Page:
Leaders hostage to the violence of armed militias

Blame game goes on as Arafat and Barak struggle to keep control ahead of Arab crisis meeting in Cairo
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The Independent Online

International appeals for an end to the blame game in the Middle East were angrily cast aside yesterday after the bloodiest violence between Israelis and Palestinians in a fortnight. Neither side declared this week's Sharm el-Sheikh ceasefire dead, but it was gasping for life amid accusations that both sides had failed to live up its terms.

International appeals for an end to the blame game in the Middle East were angrily cast aside yesterday after the bloodiest violence between Israelis and Palestinians in a fortnight. Neither side declared this week's Sharm el-Sheikh ceasefire dead, but it was gasping for life amid accusations that both sides had failed to live up its terms.

Palestinian officials said that most of their towns, villages and refugee camps remained inaccessible and cut off from food and medical supplies, despite Israel's commitment under the agreement to take "immediate, concrete" steps to end its closure of the occupied territories.

Israel pinned the blame on Yasser Arafat, the Palestinian leader, despite strong evidence of the uprising running beyond his control. The gunfights and riots were the "direct result of the behaviour of Yasser Arafat and the Palestinian Authority," Avi Pazner, an Israeli government spokesman said.

Although the leaderships of both sides appear to want to keep the agreement alive, they are locked in a spiral of deepening mistrust and ill-will towards each another, and are held hostage to violence by armed militias - the Jewish settlers and the Tanzim - outside their control.

Israel has begun publicly floating the possibility that it will unilaterally declare its borders, leaving the Palestinians with a patchwork of broken-up, economically isolated, territory.

The worries of Ehud Barak, the Israeli Prime Minister, are also mounting by the day. He is politically weak, although the mood of unity in a national crisis appears to be diminishing his opponents' appetites to bring down his government. A Maariv-Gallop poll of public support published yesterday found he is trailing 21 points behind his hardline predecessor Benjamin Netanyahu (who has 48 per cent) after being neck and neck six weeks ago. The same poll put him 10 points behind Ariel Sharon (41 per cent), the hawkish Likud leader who triggered the violence by visiting the Haram al-Sharif, or Temple Mount, a site sacred to Jews and Muslims.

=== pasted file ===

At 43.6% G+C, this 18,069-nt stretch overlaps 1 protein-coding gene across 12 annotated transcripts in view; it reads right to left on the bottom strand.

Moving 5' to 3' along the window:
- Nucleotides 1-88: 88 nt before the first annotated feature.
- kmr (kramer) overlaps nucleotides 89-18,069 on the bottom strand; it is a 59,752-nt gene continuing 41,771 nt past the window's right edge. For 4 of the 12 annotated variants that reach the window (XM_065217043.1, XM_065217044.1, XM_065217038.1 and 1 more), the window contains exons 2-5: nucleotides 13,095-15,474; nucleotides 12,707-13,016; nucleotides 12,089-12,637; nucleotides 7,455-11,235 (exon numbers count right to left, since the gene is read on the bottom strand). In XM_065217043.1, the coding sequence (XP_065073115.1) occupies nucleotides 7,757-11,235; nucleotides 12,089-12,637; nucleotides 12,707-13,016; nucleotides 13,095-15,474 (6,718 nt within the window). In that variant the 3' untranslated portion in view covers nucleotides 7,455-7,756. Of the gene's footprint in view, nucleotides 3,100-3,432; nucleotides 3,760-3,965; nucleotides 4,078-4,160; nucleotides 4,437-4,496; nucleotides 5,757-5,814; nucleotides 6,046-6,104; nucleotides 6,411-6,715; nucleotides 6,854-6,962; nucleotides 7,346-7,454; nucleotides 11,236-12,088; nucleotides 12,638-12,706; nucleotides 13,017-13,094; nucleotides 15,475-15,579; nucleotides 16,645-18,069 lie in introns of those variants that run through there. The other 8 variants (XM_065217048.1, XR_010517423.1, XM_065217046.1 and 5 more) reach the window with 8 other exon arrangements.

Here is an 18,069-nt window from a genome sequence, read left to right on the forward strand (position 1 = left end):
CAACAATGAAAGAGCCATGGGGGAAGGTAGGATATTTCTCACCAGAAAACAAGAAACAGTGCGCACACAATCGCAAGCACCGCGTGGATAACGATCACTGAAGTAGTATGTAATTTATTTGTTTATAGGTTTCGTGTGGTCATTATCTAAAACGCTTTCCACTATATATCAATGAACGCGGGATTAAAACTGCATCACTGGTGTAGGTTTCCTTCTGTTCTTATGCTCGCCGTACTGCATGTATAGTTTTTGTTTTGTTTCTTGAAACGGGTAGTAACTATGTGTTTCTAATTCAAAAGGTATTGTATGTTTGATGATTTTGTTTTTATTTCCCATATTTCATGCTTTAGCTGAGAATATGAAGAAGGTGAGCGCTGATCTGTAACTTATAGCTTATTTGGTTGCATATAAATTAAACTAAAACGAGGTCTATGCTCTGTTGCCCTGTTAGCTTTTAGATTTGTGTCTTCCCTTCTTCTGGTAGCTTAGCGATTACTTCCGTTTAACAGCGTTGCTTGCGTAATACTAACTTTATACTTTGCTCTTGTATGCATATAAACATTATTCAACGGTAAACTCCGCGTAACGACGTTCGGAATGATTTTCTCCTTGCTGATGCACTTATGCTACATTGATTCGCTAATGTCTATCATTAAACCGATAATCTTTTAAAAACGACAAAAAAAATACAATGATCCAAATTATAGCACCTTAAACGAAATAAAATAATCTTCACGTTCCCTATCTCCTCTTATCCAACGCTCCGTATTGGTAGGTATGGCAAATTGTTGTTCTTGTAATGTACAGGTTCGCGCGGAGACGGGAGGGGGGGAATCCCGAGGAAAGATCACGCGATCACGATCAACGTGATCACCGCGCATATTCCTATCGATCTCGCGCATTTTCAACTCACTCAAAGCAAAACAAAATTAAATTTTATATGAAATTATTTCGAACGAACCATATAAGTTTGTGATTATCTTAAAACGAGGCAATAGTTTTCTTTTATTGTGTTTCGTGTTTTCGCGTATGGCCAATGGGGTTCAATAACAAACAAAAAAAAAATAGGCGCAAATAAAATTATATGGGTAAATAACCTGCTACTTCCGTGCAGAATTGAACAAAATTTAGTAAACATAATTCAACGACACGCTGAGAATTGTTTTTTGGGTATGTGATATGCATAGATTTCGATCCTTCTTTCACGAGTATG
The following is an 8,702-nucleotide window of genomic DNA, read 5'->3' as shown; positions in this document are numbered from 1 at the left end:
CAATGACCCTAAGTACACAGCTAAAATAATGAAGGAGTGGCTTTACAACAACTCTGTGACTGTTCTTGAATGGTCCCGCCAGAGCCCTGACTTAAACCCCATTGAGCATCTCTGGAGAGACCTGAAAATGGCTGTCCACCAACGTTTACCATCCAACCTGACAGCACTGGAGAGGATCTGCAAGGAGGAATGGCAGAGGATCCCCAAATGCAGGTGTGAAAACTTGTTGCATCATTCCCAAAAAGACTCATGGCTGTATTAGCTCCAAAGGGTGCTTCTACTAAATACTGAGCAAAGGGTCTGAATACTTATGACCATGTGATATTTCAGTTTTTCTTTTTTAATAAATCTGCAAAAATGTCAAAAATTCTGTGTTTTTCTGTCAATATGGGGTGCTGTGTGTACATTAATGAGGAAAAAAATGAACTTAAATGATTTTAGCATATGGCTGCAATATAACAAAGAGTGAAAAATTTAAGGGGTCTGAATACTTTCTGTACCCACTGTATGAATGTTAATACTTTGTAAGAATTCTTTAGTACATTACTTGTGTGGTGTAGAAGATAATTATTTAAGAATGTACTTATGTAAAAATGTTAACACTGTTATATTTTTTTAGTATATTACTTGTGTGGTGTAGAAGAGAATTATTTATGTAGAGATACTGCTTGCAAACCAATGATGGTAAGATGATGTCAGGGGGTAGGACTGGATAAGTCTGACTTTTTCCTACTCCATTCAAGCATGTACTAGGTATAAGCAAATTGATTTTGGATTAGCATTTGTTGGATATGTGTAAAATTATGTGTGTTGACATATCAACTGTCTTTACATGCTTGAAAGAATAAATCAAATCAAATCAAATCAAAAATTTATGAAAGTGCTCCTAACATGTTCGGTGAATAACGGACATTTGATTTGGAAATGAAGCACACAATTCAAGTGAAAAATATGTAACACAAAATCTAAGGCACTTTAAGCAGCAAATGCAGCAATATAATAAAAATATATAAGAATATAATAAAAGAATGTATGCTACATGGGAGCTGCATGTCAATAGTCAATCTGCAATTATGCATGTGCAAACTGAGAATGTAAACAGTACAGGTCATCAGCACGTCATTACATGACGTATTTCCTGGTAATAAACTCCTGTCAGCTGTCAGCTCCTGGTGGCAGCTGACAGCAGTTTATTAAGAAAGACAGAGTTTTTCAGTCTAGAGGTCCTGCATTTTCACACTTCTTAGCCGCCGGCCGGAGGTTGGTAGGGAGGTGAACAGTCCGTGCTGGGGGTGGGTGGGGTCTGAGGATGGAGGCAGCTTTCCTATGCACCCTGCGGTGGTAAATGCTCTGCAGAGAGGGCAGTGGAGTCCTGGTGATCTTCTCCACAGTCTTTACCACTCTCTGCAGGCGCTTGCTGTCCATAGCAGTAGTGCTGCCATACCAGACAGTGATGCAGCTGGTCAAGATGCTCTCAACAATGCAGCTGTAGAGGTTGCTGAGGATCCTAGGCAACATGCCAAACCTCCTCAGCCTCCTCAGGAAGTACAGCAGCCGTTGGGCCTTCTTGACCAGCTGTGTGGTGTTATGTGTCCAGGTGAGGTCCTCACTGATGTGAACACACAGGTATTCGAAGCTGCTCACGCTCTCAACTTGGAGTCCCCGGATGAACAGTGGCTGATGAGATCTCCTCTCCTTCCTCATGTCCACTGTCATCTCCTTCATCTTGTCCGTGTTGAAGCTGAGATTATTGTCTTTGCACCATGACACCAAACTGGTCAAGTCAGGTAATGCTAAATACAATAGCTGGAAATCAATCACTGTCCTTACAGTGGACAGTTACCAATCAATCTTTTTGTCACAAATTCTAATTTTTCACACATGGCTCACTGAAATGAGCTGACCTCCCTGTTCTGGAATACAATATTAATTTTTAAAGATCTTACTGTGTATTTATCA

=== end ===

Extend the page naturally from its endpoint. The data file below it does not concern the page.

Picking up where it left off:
The Knesset returns from its summer recess in nine days, when it will decide whether to go to early elections, or to prop up the government. Mr Barak has the support of only a quarter of the 120-member chamber. He must decide whether to try to cobble together a coalition similar to the one he built after his election landslide in 1999, or whether to form an emergency government with Mr Sharon.

Mr Barak also faces declining public confidence in his military. In two weeks, three soldiers and a reserve colonel were seized by Hizbollah guerrillas and two Israeli soldiers were lynched by Palestinians after driving into Ramallah.

Embarrassed Israeli military officials sought yesterday to explain how they had allowed a group of settlers to walk into a highly-sensitive area in the West Bank, setting off a firefight with Palestinians which lasted hours and forced the Israelis to bring in helicopter gunships while civilians were evacuated. A rabbi and a Palestinian were killed, and more than 20 people were injured. Brigadier Benny Gantz, who took charge of the rescue operation, said the local commander who gave permission for the settlers to visit a point overlooking Jacob's Tomb, in the Palestinian town of Nablus, had thought the trip would be safe. "Maybe he made a mistake," he said.

Palestinian officials say the clash began when a group of armed settlers began firing into a refugee camp. Israeli forces have renewed the blockade on Nablus after easing it earlier to allow free movement within the West Bank.

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